Wednesday, March 5, 2014

Can black people find common ground with klansmen?

Another question, for the consideration and commentary of those of you reading this. Once again, I keep this open-ended and simple, and I await your responses.

5 comments:

Syllabus said...

I'm curious about where you're going with this.

Can they? That's more up to the Klansmen then to the black people, IMO. It's a two-way street, and one which I don't think that the Klansmen would particularly be inclined to embark upon.

Crude said...

Alright. I'm going to be a little pedantic here, so hopefully you or someone else can put up with that for a little.

You say it's more up to the klansmen than black people, and you don't think the klansmen would be up for it in any event.

Why? Why do you come to these conclusions? Explain a little more.

Syllabus said...

You say it's more up to the klansmen than black people, and you don't think the klansmen would be up for it in any event.

Why? Why do you come to these conclusions? Explain a little more.


OK, I'll expand on that.

I think, based on stuff I've read about some events which took place between the KKK and Civil Rights-era black people (though, of course, there have been significant changes since then, and the reaction would not necessarily be the same today) where the blacks involved reached out more-or-less charitably to the people who were harassing them. The KKK, as one would perhaps expect, didn't exactly respond.

Now, I certainly think that something along those lines would be far less likely to happen today, due in no small part to the fact that, where there once was MLK, there are now people like Al Sharpton - that is, the people who are looked to as, I dunno, African-American role models or whatever have a very different message and tone nowadays than what they had in the 60s.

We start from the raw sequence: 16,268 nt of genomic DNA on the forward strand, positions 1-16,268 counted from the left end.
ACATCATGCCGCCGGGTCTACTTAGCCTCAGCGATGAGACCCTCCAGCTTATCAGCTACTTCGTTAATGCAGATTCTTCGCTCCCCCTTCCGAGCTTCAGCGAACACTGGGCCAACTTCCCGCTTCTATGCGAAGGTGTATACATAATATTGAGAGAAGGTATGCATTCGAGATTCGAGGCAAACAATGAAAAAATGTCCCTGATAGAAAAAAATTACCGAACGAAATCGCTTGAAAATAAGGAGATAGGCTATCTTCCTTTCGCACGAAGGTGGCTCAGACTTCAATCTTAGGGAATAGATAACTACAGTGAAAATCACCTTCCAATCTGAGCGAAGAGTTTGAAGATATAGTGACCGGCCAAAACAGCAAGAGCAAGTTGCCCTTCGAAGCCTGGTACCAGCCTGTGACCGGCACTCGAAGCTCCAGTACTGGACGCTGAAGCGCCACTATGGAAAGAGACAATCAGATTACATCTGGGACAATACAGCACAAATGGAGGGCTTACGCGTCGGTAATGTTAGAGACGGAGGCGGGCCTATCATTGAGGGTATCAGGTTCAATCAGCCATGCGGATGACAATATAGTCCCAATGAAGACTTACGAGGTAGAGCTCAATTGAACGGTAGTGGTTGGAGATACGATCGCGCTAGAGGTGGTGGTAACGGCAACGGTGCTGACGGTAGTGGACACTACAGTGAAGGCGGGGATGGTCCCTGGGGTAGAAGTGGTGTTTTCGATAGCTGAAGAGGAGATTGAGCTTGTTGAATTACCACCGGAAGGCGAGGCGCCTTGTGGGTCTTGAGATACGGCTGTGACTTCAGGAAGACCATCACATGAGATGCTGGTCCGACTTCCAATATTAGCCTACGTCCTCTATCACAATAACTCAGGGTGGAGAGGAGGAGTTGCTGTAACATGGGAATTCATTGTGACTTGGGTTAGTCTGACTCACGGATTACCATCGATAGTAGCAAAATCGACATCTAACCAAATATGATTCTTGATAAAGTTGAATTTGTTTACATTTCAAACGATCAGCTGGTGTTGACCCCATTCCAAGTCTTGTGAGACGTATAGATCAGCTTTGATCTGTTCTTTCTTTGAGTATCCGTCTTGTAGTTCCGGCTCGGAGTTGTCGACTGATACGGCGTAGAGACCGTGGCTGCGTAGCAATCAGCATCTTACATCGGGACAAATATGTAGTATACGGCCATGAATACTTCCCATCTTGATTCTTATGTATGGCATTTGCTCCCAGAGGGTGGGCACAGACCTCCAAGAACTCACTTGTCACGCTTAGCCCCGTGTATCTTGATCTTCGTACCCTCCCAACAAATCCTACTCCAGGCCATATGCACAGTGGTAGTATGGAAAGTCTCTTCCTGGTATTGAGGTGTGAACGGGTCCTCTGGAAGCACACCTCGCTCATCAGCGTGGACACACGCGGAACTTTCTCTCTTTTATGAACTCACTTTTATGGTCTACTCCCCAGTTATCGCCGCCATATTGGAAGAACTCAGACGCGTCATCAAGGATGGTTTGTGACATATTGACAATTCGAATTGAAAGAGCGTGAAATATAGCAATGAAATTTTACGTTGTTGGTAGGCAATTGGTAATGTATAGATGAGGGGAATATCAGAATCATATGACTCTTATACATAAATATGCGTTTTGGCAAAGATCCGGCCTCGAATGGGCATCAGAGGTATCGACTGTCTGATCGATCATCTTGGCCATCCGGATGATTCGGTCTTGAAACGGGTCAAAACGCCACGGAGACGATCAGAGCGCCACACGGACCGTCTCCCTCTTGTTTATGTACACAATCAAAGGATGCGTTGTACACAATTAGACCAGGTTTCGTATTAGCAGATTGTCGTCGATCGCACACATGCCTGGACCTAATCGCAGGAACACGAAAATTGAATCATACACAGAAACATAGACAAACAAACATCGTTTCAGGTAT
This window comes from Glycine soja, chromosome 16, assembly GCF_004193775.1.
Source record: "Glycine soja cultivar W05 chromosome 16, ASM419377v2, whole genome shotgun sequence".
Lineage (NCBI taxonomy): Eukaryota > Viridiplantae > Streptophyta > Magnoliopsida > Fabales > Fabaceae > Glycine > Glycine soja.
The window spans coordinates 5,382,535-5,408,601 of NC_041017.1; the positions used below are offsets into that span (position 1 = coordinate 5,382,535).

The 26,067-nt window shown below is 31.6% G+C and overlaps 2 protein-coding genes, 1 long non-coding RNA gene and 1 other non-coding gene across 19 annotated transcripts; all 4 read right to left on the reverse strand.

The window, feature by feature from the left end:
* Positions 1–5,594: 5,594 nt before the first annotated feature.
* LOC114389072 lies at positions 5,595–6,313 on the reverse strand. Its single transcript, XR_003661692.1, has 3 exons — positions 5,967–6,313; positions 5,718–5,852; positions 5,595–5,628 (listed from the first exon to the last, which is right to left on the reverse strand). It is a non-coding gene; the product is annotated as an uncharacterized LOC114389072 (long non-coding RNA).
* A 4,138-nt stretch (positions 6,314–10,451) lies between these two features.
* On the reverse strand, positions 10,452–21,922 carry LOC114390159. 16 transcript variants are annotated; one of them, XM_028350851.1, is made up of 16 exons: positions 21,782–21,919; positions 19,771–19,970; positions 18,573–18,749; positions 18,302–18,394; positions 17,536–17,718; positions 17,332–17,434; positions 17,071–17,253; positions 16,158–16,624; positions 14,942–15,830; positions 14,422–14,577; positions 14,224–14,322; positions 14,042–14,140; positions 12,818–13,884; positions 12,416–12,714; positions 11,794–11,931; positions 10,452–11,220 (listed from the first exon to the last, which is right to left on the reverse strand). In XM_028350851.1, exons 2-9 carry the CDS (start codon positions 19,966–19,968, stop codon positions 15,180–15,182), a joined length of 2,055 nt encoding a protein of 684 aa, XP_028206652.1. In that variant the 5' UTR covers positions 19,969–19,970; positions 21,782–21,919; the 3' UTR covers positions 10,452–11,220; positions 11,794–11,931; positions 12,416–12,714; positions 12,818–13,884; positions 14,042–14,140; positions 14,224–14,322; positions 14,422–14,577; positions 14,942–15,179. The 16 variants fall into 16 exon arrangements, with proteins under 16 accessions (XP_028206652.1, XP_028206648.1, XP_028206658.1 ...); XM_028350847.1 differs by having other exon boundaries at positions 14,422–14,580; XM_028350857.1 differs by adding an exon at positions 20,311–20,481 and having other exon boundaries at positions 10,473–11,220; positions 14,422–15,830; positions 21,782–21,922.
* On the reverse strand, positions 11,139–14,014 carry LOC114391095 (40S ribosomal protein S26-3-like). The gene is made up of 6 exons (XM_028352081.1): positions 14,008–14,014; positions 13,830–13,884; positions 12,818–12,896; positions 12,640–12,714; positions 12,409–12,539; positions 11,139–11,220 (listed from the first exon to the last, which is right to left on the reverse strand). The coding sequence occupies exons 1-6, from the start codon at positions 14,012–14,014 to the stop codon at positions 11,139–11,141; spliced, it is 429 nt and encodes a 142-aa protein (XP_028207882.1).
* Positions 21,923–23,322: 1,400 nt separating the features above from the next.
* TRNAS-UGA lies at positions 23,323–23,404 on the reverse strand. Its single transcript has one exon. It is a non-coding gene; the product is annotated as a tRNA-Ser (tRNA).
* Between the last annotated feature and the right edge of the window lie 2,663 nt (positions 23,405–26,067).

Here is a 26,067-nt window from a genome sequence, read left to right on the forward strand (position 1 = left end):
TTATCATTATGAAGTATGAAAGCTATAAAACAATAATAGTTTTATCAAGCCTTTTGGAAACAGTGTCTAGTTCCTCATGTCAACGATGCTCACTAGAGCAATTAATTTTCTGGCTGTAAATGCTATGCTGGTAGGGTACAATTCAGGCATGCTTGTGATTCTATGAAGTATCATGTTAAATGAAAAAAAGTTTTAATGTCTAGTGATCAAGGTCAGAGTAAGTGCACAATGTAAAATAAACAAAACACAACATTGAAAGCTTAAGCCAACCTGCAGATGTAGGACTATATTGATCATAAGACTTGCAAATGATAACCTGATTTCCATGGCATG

But, that being said, I can imagine, all other things being equal, a black person trying to engage a klansman. I have trouble imagining the reverse, because the KKK is, in large part, about hating black people, whereas black people aren't necessarily all about hating klansmen (though I have no doubt they're not terribly fond of them). I don't think it's necessary for a black person to hate a klansman; I do think the reverse is more likely to be true. So I can more readily imagine the seeking of common ground coming from a black person than from a klansman - which may simply say more about my imagination than about either group. But hopefully that's a little bit clearer.

Crude said...

Actually, regarding the KKK and blacks, this happened recently.

Now, here's the thing. Is it possible for there to be common ground between a black man and a klansman? Superficially, it seems possible. They're both human, they both want to be safe. They may both want to live in a city without litter, without crime.

But it seems like what's needed is respect. If one side hates the other - it doesn't matter what side - then you can't get anywhere. The problem with the klan (certainly as they were historically, and how we perceive them) is they're pretty damn hell-bent on... well, if not extermination, then isolation. They want blacks gone, they want people to DISLIKE blacks. They want blacks to be pariahs who are not tolerated, but are forced to leave - if not be eliminated. At least that's the perception.

In that vein, hypothetical common ground doesn't matter. It doesn't matter if both of them believe in God and love their children and, etc, etc, so long as that desire for extermination and zero-tolerance remains.

Sound fair? Am I tripping up?

BenYachov said...

No you can't have common ground between blacks and the KKK just as Christians wither liberal or conservative can't have common ground with Satanists.